If you have been searching for an article that clearly explains how someone can become a judge in Nigeria then you are in the right place. This article is a well researched and articulated work that comprehensively discusses how to become a judge in Nigeria. I therefore recommend law students, lawyers and even judges who intent to be promoted to higher courts of record to read this article carefully.
The judiciary is the third arm of government in Nigeria. This arm of government consists of judges, magistrates and lawyers who argue cases or give judgments in court and who are saddled with the protection of justice. The judiciary was established by section 6 of the 1999 constitution which provides that, the judicial powers of the country shall be vested in the courts of the federation.
However, from the judicial arm are distilled a group who form the bench. The bench consists of judges and magistrates, which are those who preside over matters or cases in the court. Before a person becomes a judge in Nigeria, it requires integrity, hard work and consistency; also, there are certain requirements that one needs to have accomplished before he or she can qualify to become a judge in Nigeria. These criteria will be discussed according to the different courts in the country. They include:
The Supreme Court
This is the apex court of the federation which is established by section 230 of the 1999 constitution. Judges of this court are constitutionally required to be of the maximum of 21 in number, and they are appointed by the president of the federation upon the recommendation of the National Judicial Council-a body that sees to the affairs of the bench; this appointment must be confirmed by the senate before it becomes valid as is provided by section 231(2) of the constitution. However, before a person is qualified for such recommendation and appointment, he/she must have been a qualified legal practitioner in Nigeria for a period of not less than 15 years.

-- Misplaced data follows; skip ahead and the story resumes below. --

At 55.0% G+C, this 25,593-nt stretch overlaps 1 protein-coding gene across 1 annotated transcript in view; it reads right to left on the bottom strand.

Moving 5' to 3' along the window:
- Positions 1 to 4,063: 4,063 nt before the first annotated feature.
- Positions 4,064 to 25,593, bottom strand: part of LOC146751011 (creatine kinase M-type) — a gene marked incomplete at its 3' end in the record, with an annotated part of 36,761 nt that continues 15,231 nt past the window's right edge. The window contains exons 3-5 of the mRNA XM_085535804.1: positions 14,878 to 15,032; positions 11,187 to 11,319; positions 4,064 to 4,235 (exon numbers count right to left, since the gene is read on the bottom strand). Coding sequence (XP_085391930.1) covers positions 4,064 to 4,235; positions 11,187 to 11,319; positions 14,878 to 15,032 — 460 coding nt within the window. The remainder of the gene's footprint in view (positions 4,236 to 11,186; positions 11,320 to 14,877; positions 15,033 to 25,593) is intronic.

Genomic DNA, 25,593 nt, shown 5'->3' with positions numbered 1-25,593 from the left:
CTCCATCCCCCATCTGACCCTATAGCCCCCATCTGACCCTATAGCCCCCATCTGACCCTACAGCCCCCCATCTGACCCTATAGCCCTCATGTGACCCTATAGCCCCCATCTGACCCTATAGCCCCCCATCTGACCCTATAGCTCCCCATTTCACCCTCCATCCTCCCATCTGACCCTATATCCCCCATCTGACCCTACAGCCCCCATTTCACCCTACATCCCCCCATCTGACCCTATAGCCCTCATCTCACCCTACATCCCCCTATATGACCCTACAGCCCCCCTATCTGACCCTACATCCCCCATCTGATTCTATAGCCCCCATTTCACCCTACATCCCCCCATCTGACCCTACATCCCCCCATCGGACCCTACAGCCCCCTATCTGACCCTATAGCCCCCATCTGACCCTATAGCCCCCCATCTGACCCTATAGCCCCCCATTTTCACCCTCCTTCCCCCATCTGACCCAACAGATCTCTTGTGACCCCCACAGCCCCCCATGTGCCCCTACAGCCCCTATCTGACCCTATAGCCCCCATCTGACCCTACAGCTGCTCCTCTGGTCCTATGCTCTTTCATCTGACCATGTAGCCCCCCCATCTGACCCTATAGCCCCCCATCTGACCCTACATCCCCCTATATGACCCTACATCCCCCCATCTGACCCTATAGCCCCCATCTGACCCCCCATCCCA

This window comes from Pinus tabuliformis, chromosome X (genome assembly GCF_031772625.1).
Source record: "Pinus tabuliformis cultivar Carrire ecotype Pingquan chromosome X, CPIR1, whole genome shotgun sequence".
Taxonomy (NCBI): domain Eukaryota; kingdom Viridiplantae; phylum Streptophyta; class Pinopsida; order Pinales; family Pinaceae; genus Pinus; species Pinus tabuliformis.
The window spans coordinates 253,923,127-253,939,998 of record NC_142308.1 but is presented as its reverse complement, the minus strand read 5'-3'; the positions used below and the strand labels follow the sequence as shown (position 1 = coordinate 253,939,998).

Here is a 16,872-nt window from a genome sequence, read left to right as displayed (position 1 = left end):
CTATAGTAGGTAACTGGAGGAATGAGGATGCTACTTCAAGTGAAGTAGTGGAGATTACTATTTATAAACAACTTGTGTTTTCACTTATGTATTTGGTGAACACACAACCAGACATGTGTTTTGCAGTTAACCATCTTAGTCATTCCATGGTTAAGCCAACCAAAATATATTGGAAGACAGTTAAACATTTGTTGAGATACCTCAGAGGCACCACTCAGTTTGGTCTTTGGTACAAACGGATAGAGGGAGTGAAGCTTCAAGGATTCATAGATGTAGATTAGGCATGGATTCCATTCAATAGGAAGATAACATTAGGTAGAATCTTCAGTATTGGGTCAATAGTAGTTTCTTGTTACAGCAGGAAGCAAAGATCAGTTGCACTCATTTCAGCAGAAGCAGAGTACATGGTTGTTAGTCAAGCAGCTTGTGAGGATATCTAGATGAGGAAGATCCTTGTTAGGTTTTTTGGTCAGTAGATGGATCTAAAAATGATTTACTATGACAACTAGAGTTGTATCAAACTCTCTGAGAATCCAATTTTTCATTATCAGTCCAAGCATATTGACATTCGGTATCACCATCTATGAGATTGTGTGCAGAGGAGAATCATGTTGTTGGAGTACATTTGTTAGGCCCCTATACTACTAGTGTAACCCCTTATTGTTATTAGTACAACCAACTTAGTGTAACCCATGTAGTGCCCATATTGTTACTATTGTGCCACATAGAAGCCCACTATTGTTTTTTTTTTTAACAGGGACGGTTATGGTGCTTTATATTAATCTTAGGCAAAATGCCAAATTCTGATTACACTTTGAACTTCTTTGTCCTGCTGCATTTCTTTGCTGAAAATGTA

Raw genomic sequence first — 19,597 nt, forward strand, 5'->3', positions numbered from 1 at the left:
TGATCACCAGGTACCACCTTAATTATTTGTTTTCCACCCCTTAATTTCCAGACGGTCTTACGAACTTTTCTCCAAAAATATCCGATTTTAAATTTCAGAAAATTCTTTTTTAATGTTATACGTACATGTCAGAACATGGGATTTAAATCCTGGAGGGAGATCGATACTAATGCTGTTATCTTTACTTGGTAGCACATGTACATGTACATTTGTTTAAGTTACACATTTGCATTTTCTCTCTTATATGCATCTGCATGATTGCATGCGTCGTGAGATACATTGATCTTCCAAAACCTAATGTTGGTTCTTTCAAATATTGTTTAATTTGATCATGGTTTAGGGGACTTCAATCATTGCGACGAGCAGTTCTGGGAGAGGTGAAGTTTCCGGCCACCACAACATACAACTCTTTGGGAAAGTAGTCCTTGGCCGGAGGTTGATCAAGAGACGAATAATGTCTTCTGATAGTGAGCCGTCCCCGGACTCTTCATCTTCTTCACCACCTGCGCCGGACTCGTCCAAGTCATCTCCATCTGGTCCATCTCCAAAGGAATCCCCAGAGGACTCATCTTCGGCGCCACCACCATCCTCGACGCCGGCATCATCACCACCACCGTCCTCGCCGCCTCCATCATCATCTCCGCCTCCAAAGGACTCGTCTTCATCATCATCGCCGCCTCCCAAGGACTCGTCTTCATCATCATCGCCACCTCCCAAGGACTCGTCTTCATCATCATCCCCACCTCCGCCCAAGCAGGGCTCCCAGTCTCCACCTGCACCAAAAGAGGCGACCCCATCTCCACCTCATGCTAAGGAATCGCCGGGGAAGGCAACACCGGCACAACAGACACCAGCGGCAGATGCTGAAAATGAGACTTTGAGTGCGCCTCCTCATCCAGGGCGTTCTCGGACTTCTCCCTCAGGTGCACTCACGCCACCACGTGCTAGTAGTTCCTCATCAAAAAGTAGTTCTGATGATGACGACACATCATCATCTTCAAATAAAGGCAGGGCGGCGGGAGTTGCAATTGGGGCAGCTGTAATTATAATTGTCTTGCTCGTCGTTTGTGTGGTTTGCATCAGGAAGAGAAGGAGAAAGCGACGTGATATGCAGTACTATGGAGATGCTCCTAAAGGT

The court of appeal
This court is the penultimate court in terms of superiority in Nigeria. It is established by section 237 of the 1999 constitution with a provision that it should not be constituted by less than 49 justices.
Before a person is appointed as a justice of the court of appeal, he/she must have been qualified to practice as a legal practitioner in Nigeria and must have been so qualified for a period not less than 12 years as provided in section 238(3) of the constitution. If the aforementioned qualification is met, the person is to be appointed by the president, upon the recommendation of the National Judicial Council.
The federal high court
The federal high court of the federation is established by section 249 of the 1999 constitution. This court is usually made up of such numbers of judges as is prescribed by an Act of the National Assembly. A person is appointed into the office of a judge of the court by the president of the federation, upon the recommendation of the National Judicial Council. However, before such appointment becomes valid, he/she must have been a qualified Nigerian legal practitioner for a period of not less than 10 years-S.250 (3).